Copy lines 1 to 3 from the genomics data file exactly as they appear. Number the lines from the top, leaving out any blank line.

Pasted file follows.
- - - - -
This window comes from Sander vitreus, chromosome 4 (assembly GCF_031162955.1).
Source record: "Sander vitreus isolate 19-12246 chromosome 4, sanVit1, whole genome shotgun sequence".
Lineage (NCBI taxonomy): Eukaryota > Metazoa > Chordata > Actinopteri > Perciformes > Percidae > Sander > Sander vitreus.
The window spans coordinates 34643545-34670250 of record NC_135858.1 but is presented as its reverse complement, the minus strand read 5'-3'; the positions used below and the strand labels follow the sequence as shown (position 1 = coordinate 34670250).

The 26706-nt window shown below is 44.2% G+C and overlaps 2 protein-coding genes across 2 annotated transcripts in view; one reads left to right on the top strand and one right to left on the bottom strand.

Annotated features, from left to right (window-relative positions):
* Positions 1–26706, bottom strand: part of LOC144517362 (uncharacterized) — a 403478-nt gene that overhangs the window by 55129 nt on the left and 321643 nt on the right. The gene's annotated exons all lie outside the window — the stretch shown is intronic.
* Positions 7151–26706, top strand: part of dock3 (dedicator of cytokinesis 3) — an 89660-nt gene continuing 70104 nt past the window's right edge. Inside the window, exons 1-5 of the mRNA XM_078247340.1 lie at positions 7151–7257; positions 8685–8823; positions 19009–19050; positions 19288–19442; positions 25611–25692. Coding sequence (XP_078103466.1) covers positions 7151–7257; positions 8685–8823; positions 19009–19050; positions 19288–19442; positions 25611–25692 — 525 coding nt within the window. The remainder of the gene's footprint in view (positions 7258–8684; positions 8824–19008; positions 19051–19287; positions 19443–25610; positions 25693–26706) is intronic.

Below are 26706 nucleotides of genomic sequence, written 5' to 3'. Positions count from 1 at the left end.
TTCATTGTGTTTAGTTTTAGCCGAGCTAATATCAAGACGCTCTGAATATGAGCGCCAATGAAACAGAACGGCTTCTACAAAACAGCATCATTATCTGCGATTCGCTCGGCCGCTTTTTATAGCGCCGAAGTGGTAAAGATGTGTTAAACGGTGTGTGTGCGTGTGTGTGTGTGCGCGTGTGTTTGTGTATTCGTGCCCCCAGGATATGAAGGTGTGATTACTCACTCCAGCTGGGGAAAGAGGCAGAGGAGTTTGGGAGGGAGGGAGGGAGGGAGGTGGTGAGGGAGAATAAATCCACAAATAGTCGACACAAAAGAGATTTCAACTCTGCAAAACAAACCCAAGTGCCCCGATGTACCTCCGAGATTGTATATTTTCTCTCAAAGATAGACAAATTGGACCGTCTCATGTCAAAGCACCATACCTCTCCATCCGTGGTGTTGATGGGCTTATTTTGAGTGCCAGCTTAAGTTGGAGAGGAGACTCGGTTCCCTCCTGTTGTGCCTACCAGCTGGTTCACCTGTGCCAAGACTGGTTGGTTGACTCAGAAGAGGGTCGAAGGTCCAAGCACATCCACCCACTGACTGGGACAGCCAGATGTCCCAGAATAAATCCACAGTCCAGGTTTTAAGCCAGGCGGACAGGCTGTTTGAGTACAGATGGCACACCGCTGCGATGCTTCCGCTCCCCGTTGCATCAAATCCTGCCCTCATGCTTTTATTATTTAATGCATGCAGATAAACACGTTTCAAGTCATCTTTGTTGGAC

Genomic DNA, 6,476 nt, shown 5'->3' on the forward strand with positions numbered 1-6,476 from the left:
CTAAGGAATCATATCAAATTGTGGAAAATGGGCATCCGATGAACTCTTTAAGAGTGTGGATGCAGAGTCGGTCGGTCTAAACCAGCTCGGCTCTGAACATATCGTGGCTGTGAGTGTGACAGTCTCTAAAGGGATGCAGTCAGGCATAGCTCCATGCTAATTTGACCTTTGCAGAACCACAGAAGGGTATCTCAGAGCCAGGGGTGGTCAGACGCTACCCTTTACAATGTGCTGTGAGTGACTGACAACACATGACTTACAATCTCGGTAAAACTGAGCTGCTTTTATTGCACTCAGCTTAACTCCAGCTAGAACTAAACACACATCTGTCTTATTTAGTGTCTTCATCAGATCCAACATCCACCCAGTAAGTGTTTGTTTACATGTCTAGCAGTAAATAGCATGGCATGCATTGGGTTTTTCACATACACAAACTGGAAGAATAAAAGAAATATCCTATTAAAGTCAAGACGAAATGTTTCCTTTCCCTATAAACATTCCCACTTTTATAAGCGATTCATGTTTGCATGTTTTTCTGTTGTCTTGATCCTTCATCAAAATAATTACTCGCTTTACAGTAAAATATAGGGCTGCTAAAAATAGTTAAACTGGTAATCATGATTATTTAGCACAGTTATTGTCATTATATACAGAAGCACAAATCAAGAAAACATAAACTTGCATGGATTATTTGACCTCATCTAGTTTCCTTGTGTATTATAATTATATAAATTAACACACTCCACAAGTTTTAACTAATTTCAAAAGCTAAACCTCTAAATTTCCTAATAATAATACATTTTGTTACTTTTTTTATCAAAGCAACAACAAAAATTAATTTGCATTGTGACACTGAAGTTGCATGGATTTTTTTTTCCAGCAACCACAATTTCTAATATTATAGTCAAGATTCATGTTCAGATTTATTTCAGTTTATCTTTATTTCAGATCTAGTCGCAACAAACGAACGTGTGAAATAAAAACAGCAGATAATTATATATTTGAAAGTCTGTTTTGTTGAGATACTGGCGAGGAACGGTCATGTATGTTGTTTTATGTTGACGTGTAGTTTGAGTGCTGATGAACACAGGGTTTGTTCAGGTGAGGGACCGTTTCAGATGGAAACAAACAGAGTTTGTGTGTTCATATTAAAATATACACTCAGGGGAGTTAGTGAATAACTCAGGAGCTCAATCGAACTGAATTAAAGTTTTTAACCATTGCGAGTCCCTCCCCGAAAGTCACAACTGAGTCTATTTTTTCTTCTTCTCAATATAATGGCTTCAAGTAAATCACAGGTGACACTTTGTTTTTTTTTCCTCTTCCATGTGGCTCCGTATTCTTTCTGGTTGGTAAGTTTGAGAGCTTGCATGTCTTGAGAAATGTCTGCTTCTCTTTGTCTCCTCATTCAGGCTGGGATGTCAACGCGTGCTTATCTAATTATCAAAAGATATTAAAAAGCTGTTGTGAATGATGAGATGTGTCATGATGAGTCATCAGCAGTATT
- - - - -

This window comes from Sander vitreus, chromosome 4 (assembly GCF_031162955.1).
Source record: "Sander vitreus isolate 19-12246 chromosome 4, sanVit1, whole genome shotgun sequence".
Lineage (NCBI taxonomy): Eukaryota > Metazoa > Chordata > Actinopteri > Perciformes > Percidae > Sander > Sander vitreus.